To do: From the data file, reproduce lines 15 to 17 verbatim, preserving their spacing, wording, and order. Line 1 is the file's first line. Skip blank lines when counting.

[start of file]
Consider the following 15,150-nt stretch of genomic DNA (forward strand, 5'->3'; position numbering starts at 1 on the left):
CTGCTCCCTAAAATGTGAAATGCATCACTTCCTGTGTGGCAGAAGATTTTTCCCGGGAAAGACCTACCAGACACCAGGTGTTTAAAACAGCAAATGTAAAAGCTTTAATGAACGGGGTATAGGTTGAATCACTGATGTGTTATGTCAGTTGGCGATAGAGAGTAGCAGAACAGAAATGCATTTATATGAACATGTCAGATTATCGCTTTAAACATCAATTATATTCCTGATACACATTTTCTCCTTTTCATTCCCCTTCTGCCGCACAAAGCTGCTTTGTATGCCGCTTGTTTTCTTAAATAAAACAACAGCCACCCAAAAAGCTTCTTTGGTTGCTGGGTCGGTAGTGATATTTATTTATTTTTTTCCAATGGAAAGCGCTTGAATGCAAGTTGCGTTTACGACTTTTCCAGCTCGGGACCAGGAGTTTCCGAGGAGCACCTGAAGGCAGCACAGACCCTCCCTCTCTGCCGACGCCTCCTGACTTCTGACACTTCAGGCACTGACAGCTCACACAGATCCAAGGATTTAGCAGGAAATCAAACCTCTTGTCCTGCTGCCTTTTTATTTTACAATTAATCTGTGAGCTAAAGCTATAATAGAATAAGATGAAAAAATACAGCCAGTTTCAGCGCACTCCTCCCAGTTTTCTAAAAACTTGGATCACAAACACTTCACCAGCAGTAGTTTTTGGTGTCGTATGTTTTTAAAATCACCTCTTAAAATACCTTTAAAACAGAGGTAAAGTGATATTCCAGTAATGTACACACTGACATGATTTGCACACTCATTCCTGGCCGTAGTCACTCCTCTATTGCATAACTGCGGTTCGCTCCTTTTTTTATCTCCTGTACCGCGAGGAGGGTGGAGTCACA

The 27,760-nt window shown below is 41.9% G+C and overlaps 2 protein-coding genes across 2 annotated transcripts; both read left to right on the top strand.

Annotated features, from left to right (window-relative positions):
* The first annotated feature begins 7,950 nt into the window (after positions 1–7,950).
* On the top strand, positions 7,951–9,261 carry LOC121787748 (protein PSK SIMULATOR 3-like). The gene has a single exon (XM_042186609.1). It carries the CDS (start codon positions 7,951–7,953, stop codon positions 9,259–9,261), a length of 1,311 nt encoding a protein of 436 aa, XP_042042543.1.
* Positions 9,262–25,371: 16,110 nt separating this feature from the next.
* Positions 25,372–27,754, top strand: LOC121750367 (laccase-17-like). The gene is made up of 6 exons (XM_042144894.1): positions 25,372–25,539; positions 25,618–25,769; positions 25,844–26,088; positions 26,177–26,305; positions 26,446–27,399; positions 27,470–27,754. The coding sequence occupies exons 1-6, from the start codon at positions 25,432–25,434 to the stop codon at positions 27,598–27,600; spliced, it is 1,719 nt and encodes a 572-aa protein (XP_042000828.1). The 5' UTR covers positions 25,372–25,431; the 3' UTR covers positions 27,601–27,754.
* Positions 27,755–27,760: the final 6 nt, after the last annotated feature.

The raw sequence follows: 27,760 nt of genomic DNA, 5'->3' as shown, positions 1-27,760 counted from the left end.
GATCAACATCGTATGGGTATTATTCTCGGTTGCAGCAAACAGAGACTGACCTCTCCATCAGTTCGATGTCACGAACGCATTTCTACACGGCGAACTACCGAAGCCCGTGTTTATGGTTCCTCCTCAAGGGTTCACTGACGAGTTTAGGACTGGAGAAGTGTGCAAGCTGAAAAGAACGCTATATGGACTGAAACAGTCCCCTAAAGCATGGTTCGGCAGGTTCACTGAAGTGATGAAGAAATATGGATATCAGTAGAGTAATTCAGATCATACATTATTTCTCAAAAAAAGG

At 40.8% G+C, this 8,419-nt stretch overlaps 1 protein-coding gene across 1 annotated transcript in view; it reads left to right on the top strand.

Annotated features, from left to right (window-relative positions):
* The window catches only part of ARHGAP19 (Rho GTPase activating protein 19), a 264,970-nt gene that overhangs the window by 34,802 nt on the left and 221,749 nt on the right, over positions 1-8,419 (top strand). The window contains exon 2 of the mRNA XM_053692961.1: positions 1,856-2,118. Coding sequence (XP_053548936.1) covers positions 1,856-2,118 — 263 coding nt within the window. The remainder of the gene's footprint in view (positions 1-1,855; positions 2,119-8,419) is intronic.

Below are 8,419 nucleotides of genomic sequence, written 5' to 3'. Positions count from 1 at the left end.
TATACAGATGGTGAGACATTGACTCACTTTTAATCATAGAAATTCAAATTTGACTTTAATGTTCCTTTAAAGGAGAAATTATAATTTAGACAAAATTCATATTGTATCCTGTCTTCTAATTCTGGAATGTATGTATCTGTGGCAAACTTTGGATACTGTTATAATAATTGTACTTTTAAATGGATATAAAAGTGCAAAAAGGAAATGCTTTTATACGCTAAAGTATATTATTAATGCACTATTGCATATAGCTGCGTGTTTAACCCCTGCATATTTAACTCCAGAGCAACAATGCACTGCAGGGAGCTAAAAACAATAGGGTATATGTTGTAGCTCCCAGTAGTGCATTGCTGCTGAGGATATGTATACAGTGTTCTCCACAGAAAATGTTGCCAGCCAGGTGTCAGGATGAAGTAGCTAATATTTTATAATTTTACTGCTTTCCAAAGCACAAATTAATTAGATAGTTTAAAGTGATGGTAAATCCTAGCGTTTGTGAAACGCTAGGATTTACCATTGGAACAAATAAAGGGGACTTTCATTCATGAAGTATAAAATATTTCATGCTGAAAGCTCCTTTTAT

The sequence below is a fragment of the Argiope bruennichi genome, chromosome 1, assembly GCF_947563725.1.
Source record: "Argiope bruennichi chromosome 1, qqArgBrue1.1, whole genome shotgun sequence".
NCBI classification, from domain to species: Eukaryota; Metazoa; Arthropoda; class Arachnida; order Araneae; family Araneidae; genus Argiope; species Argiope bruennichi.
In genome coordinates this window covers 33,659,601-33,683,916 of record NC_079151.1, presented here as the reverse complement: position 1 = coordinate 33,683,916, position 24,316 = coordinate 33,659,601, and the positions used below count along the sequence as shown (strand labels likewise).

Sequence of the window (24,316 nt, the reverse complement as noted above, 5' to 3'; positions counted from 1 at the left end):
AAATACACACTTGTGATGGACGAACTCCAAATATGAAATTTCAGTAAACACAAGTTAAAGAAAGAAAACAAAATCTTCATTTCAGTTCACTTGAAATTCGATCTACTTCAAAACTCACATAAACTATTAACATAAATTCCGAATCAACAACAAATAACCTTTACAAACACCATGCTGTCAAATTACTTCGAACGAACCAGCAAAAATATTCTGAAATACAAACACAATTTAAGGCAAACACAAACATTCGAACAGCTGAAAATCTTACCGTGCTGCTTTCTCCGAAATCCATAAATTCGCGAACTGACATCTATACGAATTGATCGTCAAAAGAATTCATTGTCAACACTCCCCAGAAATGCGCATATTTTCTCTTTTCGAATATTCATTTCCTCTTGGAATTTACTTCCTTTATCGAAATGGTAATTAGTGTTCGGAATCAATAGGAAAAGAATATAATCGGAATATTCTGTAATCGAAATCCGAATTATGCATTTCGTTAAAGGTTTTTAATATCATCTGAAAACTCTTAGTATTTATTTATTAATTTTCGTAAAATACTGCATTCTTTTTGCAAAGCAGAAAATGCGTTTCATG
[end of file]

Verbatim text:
Below are 8,419 nucleotides of genomic sequence, written 5' to 3'. Positions count from 1 at the left end.
TATACAGATGGTGAGACATTGACTCACTTTTAATCATAGAAATTCAAATTTGACTTTAATGTTCCTTTAAAGGAGAAATTATAATTTAGACAAAATTCATATTGTATCCTGTCTTCTAATTCTGGAATGTATGTATCTGTGGCAAACTTTGGATACTGTTATAATAATTGTACTTTTAAATGGATATAAAAGTGCAAAAAGGAAATGCTTTTATACGCTAAAGTATATTATTAATGCACTATTGCATATAGCTGCGTGTTTAACCCCTGCATATTTAACTCCAGAGCAACAATGCACTGCAGGGAGCTAAAAACAATAGGGTATATGTTGTAGCTCCCAGTAGTGCATTGCTGCTGAGGATATGTATACAGTGTTCTCCACAGAAAATGTTGCCAGCCAGGTGTCAGGATGAAGTAGCTAATATTTTATAATTTTACTGCTTTCCAAAGCACAAATTAATTAGATAGTTTAAAGTGATGGTAAATCCTAGCGTTTGTGAAACGCTAGGATTTACCATTGGAACAAATAAAGGGGACTTTCATTCATGAAGTATAAAATATTTCATGCTGAAAGCTCCTTTTAT

The sequence below is a fragment of the Argiope bruennichi genome, chromosome 1, assembly GCF_947563725.1.